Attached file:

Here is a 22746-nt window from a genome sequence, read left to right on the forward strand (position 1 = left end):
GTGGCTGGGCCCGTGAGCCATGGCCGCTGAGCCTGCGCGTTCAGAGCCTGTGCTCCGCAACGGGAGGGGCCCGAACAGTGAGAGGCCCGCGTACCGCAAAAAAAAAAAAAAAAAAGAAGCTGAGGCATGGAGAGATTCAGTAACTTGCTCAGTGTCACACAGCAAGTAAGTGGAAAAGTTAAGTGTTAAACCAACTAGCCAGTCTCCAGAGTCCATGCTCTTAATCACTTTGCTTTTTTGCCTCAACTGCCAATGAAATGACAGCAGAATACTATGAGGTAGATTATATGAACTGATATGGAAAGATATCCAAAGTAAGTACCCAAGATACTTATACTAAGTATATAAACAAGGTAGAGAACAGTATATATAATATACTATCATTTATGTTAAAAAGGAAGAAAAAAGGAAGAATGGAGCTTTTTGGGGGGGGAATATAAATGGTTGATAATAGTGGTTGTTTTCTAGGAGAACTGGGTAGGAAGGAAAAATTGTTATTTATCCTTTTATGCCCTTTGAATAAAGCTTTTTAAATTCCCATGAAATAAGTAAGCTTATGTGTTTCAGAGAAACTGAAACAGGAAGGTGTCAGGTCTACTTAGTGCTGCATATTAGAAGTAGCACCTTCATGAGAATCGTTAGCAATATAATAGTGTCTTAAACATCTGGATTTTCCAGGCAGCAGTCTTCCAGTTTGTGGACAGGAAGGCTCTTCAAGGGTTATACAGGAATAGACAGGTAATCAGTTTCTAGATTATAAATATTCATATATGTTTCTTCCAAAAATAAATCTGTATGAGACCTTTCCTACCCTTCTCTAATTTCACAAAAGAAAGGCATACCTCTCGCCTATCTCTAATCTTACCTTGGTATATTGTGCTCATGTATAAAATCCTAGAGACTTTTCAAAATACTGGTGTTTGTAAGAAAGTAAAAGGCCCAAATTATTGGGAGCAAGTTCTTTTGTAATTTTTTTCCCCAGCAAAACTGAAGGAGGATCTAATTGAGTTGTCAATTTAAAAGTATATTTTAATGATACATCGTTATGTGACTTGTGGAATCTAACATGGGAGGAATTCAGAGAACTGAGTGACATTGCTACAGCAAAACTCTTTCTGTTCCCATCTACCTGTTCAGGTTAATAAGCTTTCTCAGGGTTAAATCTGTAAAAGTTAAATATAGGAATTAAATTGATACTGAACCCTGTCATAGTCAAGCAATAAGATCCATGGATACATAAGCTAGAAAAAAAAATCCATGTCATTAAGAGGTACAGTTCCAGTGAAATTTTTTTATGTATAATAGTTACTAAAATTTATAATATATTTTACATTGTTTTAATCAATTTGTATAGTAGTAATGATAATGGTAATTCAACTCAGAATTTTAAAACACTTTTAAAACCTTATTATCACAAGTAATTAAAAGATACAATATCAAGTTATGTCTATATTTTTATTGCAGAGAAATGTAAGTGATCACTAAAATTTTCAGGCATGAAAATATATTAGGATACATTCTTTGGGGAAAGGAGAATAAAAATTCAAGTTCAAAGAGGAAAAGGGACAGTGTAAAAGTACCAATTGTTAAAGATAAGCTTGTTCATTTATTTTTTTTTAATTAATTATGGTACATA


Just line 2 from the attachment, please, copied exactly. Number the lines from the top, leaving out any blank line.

GTGGCTGGGCCCGTGAGCCATGGCCGCTGAGCCTGCGCGTTCAGAGCCTGTGCTCCGCAACGGGAGGGGCCCGAACAGTGAGAGGCCCGCGTACCGCAAAAAAAAAAAAAAAAAAGAAGCTGAGGCATGGAGAGATTCAGTAACTTGCTCAGTGTCACACAGCAAGTAAGTGGAAAAGTTAAGTGTTAAACCAACTAGCCAGTCTCCAGAGTCCATGCTCTTAATCACTTTGCTTTTTTGCCTCAACTGCCAATGAAATGACAGCAGAATACTATGAGGTAGATTATATGAACTGATATGGAAAGATATCCAAAGTAAGTACCCAAGATACTTATACTAAGTATATAAACAAGGTAGAGAACAGTATATATAATATACTATCATTTATGTTAAAAAGGAAGAAAAAAGGAAGAATGGAGCTTTTTGGGGGGGGAATATAAATGGTTGATAATAGTGGTTGTTTTCTAGGAGAACTGGGTAGGAAGGAAAAATTGTTATTTATCCTTTTATGCCCTTTGAATAAAGCTTTTTAAATTCCCATGAAATAAGTAAGCTTATGTGTTTCAGAGAAACTGAAACAGGAAGGTGTCAGGTCTACTTAGTGCTGCATATTAGAAGTAGCACCTTCATGAGAATCGTTAGCAATATAATAGTGTCTTAAACATCTGGATTTTCCAGGCAGCAGTCTTCCAGTTTGTGGACAGGAAGGCTCTTCAAGGGTTATACAGGAATAGACAGGTAATCAGTTTCTAGATTATAAATATTCATATATGTTTCTTCCAAAAATAAATCTGTATGAGACCTTTCCTACCCTTCTCTAATTTCACAAAAGAAAGGCATACCTCTCGCCTATCTCTAATCTTACCTTGGTATATTGTGCTCATGTATAAAATCCTAGAGACTTTTCAAAATACTGGTGTTTGTAAGAAAGTAAAAGGCCCAAATTATTGGGAGCAAGTTCTTTTGTAATTTTTTTCCCCAGCAAAACTGAAGGAGGATCTAATTGAGTTGTCAATTTAAAAGTATATTTTAATGATACATCGTTATGTGACTTGTGGAATCTAACATGGGAGGAATTCAGAGAACTGAGTGACATTGCTACAGCAAAACTCTTTCTGTTCCCATCTACCTGTTCAGGTTAATAAGCTTTCTCAGGGTTAAATCTGTAAAAGTTAAATATAGGAATTAAATTGATACTGAACCCTGTCATAGTCAAGCAATAAGATCCATGGATACATAAGCTAGAAAAAAAAATCCATGTCATTAAGAGGTACAGTTCCAGTGAAATTTTTTTATGTATAATAGTTACTAAAATTTATAATATATTTTACATTGTTTTAATCAATTTGTATAGTAGTAATGATAATGGTAATTCAACTCAGAATTTTAAAACACTTTTAAAACCTTATTATCACAAGTAATTAAAAGATACAATATCAAGTTATGTCTATATTTTTATTGCAGAGAAATGTAAGTGATCACTAAAATTTTCAGGCATGAAAATATATTAGGATACATTCTTTGGGGAAAGGAGAATAAAAATTCAAGTTCAAAGAGGAAAAGGGACAGTGTAAAAGTACCAATTGTTAAAGATAAGCTTGTTCATTTATTTTTTTTTAATTAATTATGGTACATA